In the weeks before Passover we come in our weekly readings to what many refer to as, “The distasteful parts of the Torah.” These are the passages dealing with skin diseases, which placed a person in a state of ritual impurity.
It s hard for us to find meaning in these passages, but our rabbinic Sages crafted a way to make these lessons among the most inspiring in Scripture. Taking the Hebrew word for leprosy מצורע — metzora (something quite different from Hansen’s Disease which we call Leprosy today), the rabbis taught that the disease was the appropriate punishment for the מוציארע — mot zee ra — one who abuses his or her power of speech.
Our Sages understood that our ability to communicate as we do is one of the powers that gives us human beings the ability to have dominion over the earth. It is an awesome power that can do either so much good, or so much harm.
That is why our Rabbis preceded the main and longest section of our prayer service, the tefilah, with these exquisite words from Psalm 51: ” Eternal One, open my lips that my mouth may declare Your glory!” At the end of the tefilah as well we remind ourselves twice more of how much good or harm our words can do. Based on a verse from Psalm 34 we pray, “My God, keep my tongue from evil and my lips from speaking evil,” and from Psalm 19, “May the words of my mouth and the meditations of my heart be acceptable before You, Eternal One, my rock and my salvation!”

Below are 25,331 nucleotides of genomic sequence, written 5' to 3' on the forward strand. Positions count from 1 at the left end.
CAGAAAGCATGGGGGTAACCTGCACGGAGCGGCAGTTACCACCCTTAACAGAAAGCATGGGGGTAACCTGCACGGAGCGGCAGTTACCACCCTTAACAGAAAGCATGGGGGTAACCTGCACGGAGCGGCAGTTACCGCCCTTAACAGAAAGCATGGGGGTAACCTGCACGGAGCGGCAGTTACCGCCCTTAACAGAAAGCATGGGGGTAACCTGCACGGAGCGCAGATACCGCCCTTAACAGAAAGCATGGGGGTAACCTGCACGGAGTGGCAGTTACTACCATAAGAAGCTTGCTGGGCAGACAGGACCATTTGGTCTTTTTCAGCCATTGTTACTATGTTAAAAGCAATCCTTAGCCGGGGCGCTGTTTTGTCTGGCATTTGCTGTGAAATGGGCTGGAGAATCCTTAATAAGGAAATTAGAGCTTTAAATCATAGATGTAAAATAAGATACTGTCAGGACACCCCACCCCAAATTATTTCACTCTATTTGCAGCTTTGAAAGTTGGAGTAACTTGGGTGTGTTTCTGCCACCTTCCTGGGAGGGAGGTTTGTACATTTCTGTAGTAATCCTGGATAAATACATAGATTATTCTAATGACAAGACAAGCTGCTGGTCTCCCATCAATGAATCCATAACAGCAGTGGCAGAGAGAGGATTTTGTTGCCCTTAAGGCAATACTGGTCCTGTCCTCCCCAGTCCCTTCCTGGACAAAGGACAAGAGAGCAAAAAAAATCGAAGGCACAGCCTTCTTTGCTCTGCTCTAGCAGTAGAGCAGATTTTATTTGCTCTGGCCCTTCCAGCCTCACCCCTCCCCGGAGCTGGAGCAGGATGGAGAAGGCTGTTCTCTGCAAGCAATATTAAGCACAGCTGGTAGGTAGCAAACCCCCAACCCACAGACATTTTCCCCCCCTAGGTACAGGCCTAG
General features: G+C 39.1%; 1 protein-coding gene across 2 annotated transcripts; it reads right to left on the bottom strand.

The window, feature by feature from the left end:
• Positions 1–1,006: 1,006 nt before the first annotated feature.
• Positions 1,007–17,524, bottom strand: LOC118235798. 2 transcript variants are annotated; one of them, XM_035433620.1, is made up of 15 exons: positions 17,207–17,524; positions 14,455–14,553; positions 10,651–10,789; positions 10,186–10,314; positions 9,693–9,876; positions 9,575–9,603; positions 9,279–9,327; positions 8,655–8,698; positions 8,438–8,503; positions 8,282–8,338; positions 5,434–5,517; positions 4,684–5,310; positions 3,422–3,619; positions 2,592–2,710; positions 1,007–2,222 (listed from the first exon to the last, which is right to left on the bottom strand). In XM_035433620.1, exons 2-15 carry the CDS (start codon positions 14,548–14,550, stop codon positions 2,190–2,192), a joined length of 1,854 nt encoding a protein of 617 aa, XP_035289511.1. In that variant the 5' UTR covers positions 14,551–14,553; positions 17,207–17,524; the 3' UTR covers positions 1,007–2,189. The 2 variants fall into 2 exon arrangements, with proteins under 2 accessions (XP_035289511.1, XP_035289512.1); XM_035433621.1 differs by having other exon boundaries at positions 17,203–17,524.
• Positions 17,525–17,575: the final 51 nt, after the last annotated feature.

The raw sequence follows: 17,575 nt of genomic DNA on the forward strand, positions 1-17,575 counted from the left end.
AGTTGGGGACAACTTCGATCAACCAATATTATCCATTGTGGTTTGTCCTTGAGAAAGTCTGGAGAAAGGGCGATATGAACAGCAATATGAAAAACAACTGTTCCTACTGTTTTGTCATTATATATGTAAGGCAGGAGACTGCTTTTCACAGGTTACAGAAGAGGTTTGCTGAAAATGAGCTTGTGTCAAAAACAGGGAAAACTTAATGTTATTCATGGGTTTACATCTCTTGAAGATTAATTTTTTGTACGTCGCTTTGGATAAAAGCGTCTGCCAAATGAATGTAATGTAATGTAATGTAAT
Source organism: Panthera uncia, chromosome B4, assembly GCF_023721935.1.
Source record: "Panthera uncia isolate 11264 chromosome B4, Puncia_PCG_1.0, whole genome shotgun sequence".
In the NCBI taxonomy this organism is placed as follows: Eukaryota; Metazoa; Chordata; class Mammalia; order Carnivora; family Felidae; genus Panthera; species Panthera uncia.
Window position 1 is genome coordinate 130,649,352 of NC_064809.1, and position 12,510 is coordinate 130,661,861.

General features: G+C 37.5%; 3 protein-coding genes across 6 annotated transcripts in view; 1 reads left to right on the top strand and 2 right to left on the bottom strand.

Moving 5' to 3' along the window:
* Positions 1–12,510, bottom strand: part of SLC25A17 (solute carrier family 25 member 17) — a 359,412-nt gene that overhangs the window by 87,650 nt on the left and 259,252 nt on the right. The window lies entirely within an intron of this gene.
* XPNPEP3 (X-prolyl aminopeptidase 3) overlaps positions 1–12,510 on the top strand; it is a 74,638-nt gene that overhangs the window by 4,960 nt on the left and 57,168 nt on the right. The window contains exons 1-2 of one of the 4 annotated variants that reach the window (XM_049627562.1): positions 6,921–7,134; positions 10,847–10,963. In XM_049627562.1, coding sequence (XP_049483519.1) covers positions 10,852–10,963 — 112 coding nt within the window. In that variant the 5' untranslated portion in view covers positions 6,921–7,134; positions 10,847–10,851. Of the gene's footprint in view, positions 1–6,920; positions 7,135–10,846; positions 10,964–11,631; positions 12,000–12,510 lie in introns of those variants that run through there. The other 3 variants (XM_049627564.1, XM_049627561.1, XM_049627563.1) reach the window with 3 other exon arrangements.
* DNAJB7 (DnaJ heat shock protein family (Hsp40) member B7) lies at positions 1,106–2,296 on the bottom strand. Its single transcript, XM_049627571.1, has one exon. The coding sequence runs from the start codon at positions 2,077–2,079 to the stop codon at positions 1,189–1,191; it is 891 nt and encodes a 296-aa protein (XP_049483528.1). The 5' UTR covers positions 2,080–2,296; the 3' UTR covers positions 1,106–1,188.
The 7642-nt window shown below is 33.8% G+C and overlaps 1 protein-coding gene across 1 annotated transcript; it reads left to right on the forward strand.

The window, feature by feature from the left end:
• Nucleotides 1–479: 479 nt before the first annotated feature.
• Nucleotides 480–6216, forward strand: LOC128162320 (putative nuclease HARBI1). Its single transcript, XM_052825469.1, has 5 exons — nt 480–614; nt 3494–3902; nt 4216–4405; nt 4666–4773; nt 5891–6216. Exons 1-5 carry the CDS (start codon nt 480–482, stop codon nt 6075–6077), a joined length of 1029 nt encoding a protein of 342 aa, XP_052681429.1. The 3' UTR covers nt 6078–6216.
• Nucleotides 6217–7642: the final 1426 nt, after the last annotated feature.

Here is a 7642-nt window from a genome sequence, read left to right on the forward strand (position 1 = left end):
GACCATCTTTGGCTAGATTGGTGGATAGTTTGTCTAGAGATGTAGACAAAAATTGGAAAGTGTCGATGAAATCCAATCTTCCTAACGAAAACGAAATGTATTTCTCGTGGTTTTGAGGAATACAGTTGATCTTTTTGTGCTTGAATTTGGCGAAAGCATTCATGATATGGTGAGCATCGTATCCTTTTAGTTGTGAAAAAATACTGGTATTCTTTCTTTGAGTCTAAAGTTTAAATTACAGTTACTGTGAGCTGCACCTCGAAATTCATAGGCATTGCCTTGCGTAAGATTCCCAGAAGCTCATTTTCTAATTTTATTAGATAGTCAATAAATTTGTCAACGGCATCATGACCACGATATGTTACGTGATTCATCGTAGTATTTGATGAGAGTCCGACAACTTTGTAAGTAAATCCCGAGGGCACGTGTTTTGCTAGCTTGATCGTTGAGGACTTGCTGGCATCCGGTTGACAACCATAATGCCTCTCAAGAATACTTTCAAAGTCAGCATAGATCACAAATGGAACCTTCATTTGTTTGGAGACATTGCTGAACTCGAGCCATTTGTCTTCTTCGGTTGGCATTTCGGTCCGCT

In their genius our Sages interpreted the most esoteric passages of the Torah as a warning against one of the most common and most pernicious of sins, slander and gossip.
The gossip, our Sages taught, diminishes three people, the one spoken about, the one saying it, and the one who listens. It is a sin the severity of which the rabbis compare to murder.
A favorite story tells of a little girl whose gossiping cost her all her friends. Her mother took her to see the rabbi to see if she could help. “Take a pillow,” the rabbi instructed, “cut it open and scatter its feathers.” The child did so and returned to the rabbi who told her, “Now pick up all the scattered feathers and sew them back into the pillow.”
“But rabbi,” the child answered “that’s impossible,”
“Of course it is,” the rabbi answered, but that is the way it is with the words that we speak. Once they leave our lips they can never be brought back. So take care to use your precious power of speech to uplift and encourage, not to speak evil and tear others down.”
It is one of the most important lessons the little girl and all of us can ever learn.
2 thoughts on “Unexpected Inspiration”
Do you know that this is very very similar to what rabbi jonathan sacks wrote last week? Great minds think alike!
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